Twin primes are pairs of primes that differ by 2. For example, 3 and 5 are twin primes, as are 17 and 19. Importantly, so are 824633702441 and 824633702443. More on that in a minute.
No one knows whether there is a largest pair of twin primes. The twin prime conjecture says that there are infinitely many pairs of twin primes, but the conjecture has not been proven.
Now suppose we take the reciprocals of the twin primes and add them up.
If there were only finitely many twin primes, the sum would have finitely many terms and hence a finite sum. But the sum might converge even though it has infinitely many terms. On the other hand, if we could show that the sum diverges, we’d have a proof of the twin prime conjecture. Viggo Brun showed that the sum does converge. Its sum, known as Brun’s constant, is a little more than 1.9.
In 1994, Thomas Nicely was studying Brun’s constant when he found that his computer incorrectly computed 1/824633702441 beyond the eighth significant figure. Nicely had discovered the infamous Pentium division bug.
Intel responded by saying the division errors were inconsequential. Intel was absolutely correct, but the public couldn’t understand that. They only knew that the chips were “wrong.”
The error was estimated to occur once in every 9 billion divisions. (I doubt any large program has ever been written that is as bug-free as the buggy Pentium chips.) And when an error did occur, the result was not entirely wrong, only less accurate than usual. The public only understood that sometimes the answers were “wrong.” Most people do not understand that floating point arithmetic is nearly always “wrong” in the sense of being less than perfectly accurate.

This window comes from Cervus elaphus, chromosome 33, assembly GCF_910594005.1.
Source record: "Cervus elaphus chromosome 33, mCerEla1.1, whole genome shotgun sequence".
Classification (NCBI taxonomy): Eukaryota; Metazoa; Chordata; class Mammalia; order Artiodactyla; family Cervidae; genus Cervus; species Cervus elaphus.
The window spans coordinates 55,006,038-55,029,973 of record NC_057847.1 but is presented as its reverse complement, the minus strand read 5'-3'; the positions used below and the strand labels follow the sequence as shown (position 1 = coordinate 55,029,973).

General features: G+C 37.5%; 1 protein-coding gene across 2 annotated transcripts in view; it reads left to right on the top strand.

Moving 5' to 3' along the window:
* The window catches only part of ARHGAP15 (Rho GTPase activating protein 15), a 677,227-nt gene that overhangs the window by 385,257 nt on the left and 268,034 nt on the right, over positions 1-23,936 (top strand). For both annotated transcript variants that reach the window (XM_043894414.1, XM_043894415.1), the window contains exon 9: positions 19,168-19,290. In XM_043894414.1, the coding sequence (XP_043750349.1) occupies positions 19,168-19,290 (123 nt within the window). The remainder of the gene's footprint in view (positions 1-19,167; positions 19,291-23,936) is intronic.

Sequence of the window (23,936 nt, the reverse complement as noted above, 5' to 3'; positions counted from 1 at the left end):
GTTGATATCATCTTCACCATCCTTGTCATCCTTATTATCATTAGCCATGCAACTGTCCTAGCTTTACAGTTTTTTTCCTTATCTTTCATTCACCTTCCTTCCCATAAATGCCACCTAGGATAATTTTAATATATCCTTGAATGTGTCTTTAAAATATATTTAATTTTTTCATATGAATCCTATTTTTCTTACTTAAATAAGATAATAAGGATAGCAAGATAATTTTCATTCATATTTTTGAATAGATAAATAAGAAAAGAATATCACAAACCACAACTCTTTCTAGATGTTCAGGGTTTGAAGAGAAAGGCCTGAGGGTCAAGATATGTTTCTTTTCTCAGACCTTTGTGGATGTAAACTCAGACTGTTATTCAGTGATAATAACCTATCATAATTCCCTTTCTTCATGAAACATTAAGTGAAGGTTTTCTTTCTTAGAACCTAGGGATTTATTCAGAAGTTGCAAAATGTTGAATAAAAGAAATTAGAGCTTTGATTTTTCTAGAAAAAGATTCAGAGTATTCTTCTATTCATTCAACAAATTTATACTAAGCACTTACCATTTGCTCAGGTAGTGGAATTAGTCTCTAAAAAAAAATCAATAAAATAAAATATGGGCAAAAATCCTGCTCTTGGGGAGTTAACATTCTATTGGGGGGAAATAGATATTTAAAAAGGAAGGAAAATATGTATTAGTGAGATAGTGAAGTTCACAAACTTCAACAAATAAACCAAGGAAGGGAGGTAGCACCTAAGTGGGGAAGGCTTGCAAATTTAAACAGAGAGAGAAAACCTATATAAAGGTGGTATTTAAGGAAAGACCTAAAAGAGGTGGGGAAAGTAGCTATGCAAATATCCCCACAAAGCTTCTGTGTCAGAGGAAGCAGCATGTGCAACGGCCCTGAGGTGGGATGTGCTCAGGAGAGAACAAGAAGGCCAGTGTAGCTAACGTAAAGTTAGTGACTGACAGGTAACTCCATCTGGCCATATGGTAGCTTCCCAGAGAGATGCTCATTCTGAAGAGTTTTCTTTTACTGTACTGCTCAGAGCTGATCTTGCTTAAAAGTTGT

At first Intel said it would only replace the chips for people who could show they were effected by the bug, i.e. almost nobody. Eventually Intel gave in to pressure and replaced the chips. The episode cost Intel half a billion dollars.
5 thoughts on “Twin prime conjecture and the Pentium division bug”
The real question you need to ask, though, is `Was the Pentium up to the usual standards of its time?’ If the answer to that is `no’, then Intel did screw up and did need to get rapped a bit for it. Otherwise, due to the Iron Law of Shareholder Value, the standards would have slipped to the point where worse bugs would be par for the course.
Companies will do precisely what you let them get away with. This is a big reason Microsoft has such troubles with companies that write device drivers for Windows: They’ve let the bastards get away with buggy crap for so long, buggy crap is now pretty much the standard.
Only barely on topic but I thought I would bring to your attention my favourite twin prime result: the twin prime triangle http://mathdl.maa.org/images/upload_library/22/Ford/dilcher673.pdf
disclaimer: Karl was my masters supervisor but also an all around smart guy. This would have been a favourite of mine anyhow.
That’s interesting. I had a very similar experience once. I found a bug in the floating-point unit of a DEC PDP-11 minicomputer.